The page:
Bob- appreciate the thoughtful review of the article. It’s good to know others have found love and trust as a means to keep trying to find a way to build a “Catholic family”.

  6. anna vansant (@annavansant)
    anna vansant (@annavansant) says:

    A Catholic family is made up of imperfect people who live together, worship together and do life together. Not necessarily under the same roof. They can be related through blood or through relationship. We don’t always agree on everything, but we should always love and accept each other. We should work on Love, Acceptance, and Forgiveness to overcome any obstacles to living in Love and Peace with each other.
    Not all families look the same because God designed each of us to be individuals as well as part of a family and a community. Therefore, many people cannot (nor should they) fit into the ideal “box” that we humans have a tendency to say that they must fit into in order to be part of the Family and Community.

    Should a Catholic Family include our LGBT family? Of course! Divorced and remarried people? YES! They are already a part of our Family and Community. But we have failed in many instances to be loving and inclusive. In fact, we have been quite cruel ( and sometimes dare to call that LOVE!) Love the sinner, hate the sin? IMPOSSIBLE when your sexuality is part of who you ARE, not what you DO!!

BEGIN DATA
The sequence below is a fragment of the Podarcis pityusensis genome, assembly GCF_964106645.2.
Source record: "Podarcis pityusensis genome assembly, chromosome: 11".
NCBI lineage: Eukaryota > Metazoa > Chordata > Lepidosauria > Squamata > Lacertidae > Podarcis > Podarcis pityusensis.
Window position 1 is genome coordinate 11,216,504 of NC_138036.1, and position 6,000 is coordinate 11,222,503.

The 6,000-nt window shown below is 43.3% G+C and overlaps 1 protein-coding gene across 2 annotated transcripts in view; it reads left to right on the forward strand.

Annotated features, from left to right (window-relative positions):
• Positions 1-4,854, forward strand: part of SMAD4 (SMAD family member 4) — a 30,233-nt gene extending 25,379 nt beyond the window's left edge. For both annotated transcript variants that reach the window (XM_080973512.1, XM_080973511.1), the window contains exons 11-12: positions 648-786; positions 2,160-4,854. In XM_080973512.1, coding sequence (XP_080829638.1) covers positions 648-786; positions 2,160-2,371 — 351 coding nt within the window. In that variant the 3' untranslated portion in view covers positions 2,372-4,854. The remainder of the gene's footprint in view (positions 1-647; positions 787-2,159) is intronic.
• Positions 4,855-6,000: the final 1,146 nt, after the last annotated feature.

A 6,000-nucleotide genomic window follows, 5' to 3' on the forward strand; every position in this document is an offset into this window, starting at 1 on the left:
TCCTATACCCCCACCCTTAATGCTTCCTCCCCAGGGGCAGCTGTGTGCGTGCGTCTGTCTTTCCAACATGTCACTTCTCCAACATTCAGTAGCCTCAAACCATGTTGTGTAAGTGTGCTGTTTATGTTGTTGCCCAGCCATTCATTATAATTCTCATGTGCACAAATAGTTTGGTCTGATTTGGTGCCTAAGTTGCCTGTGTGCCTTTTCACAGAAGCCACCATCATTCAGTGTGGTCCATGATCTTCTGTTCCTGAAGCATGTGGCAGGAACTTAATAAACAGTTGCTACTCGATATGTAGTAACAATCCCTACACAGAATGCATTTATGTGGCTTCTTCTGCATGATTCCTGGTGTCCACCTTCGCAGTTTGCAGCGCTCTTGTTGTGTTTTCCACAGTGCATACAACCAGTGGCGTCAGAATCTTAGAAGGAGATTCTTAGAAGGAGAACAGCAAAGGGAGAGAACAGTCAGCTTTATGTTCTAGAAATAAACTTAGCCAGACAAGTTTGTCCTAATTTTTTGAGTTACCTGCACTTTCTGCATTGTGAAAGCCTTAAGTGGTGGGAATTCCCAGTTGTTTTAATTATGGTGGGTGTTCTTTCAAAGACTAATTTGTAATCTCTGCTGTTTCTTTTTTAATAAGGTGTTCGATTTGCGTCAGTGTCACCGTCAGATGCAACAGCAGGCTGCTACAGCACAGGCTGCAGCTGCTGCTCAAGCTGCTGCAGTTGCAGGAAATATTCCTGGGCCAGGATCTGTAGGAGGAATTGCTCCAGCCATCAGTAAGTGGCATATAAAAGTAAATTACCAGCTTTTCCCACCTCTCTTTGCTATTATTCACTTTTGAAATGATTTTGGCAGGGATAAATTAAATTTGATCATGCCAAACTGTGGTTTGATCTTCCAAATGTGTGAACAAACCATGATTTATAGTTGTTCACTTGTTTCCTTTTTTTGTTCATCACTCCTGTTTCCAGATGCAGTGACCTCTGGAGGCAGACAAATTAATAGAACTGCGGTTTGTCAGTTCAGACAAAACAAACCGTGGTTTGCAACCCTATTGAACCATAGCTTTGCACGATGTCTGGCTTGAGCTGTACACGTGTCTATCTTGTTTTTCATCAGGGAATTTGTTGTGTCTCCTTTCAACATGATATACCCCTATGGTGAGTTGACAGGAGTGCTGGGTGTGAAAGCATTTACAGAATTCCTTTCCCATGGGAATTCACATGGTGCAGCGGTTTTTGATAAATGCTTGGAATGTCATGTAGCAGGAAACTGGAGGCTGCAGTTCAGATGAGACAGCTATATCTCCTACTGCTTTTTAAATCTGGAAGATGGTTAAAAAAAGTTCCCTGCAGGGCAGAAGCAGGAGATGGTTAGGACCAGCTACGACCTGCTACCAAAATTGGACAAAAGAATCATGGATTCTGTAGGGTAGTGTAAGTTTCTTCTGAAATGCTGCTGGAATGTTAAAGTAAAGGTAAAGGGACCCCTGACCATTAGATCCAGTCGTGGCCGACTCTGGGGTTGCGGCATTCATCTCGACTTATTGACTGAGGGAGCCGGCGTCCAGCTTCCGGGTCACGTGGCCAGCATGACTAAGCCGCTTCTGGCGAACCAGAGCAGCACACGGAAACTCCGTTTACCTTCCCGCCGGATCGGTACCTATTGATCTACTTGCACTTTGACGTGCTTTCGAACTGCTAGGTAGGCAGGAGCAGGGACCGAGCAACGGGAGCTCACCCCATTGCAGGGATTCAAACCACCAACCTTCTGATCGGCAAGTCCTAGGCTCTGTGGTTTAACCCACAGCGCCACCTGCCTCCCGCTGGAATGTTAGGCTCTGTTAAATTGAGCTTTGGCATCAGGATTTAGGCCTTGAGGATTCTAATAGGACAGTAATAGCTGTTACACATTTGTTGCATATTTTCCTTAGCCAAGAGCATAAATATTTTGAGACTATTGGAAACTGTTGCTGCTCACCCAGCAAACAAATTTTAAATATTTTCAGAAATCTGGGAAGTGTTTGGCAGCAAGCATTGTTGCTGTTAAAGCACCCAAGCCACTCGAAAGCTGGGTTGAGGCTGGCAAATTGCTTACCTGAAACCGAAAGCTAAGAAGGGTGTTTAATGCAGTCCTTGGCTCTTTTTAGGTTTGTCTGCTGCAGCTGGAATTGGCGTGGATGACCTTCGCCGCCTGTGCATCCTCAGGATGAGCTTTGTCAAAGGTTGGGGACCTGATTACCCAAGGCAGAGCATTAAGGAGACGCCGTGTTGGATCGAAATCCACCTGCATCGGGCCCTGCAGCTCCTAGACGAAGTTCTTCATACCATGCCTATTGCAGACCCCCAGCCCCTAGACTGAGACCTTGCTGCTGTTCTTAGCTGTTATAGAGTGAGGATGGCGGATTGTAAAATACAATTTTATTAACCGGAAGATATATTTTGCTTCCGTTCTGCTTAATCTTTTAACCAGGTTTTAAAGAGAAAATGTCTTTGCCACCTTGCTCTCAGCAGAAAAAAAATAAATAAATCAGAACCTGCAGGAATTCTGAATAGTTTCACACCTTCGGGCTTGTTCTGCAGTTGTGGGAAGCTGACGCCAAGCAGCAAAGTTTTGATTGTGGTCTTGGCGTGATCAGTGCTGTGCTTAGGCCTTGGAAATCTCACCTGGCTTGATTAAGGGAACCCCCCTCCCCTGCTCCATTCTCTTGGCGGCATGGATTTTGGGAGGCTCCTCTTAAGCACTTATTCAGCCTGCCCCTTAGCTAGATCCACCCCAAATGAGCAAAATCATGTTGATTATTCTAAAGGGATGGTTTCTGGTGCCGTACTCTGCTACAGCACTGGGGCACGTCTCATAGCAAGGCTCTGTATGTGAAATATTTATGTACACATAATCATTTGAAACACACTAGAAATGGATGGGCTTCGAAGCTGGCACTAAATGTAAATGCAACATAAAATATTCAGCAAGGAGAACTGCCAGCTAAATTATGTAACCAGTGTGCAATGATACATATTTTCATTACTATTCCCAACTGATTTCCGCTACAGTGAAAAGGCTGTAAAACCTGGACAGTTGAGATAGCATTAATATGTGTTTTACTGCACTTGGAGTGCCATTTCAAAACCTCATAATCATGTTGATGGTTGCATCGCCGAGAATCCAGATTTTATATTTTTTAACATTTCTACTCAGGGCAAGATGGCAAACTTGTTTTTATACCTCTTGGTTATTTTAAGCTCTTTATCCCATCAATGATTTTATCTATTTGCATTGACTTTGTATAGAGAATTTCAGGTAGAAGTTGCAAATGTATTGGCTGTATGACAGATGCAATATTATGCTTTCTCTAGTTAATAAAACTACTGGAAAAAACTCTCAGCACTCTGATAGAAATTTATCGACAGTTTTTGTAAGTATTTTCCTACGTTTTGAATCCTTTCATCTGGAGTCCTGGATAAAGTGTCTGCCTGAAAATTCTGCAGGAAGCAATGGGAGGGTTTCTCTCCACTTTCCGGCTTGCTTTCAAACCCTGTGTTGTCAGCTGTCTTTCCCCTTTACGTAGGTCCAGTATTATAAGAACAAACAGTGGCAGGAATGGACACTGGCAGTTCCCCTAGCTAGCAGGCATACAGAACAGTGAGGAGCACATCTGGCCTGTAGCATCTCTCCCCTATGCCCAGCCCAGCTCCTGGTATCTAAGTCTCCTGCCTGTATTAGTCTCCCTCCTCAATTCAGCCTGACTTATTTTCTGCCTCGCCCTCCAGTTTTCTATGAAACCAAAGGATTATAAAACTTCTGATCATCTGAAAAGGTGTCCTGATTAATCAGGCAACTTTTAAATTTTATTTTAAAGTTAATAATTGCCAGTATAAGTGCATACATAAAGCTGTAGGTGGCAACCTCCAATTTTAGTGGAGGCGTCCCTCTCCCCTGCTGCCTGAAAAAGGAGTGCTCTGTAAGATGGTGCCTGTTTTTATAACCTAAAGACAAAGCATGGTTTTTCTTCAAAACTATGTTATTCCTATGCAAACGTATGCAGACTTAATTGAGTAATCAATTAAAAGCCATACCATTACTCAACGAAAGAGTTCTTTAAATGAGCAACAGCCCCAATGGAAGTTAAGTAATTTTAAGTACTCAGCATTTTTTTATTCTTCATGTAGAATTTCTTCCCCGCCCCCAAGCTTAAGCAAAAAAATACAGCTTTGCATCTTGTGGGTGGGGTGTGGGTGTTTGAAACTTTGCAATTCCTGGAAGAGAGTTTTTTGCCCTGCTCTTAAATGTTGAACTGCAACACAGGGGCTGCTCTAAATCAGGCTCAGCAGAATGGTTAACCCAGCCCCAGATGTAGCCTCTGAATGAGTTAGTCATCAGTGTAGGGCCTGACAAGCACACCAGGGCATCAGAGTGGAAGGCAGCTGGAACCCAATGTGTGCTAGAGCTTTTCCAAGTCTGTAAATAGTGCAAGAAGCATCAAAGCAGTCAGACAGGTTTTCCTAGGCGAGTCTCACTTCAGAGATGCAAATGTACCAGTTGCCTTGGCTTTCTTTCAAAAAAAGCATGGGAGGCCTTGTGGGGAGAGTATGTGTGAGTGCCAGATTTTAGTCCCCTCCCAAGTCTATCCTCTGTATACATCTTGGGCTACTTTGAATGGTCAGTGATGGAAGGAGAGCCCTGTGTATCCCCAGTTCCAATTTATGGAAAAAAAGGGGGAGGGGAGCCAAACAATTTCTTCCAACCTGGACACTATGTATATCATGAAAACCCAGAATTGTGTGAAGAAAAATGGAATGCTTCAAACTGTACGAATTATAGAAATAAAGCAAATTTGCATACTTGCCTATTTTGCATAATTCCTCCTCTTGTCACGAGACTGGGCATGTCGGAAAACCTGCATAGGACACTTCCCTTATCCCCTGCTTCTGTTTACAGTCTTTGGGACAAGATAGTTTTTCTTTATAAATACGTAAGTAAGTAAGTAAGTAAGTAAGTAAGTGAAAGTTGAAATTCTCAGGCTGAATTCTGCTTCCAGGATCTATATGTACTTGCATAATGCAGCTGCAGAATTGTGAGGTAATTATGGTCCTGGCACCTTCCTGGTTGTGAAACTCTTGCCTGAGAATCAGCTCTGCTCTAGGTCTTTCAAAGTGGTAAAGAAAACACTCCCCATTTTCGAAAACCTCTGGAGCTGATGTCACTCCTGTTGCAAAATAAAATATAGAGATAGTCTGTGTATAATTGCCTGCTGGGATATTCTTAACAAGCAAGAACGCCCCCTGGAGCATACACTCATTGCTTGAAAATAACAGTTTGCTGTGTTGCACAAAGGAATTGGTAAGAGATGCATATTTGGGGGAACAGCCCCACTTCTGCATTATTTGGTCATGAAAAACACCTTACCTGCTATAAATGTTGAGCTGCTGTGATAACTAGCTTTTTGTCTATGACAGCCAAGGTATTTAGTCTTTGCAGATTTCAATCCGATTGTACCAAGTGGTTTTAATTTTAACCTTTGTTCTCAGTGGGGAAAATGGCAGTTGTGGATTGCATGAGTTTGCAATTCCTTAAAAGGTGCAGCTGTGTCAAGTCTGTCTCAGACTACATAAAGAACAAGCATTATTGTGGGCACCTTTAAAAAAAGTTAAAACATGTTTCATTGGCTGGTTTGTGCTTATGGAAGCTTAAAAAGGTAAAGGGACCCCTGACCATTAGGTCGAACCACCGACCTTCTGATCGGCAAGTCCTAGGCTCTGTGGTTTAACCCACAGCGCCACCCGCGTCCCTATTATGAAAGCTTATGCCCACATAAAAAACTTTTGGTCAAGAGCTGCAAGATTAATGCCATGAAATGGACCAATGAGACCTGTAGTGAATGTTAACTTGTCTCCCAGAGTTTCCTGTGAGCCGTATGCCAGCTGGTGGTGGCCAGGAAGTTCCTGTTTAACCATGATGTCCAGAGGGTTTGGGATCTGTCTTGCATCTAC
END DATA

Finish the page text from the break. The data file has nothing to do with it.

My Family, we have much work to do, and it needs to start with our repentance and asking of forgiveness to those of our Family we have failed. And also asking God for forgiveness of how we have treated His children.

  7. Deacon Ray Dever
    Deacon Ray Dever says:

    First, let me start by saying that I’m a permanent deacon in the Catholic Church who has a transgender daughter, currently a student at Georgetown University. I just returned from a visit there, including a stop at the LGBTQ Resource Center and a discussion with its director, as well as a conversation with one of the university’s Catholic chaplains.

    I was surprised to find myself welcomed there with open arms. My being there as a loving and supportive parent, simply concerned about the well-being of my child, was truly an exception. It was very sad for me to find out that most interactions there with parents and families of LGBTQ students are difficult and angry. There are too many painful instances of students rejected, even cut off entirely, by their families at a time when they need the love and support of their families the most.

    Families, including Catholic families, take on many forms in our society today. I don’t think I can do justice to a definition of a Catholic family, but I know in my heart and conscience what a Catholic family is not – it’s not a family that would reject its own children because of their sexual or gender orientation, no matter how difficult this all may be. I believe that families that reject their children in the name of their faith are very confused, and that they need to prayerfully reconsider, in the light of the Gospel, what they are doing.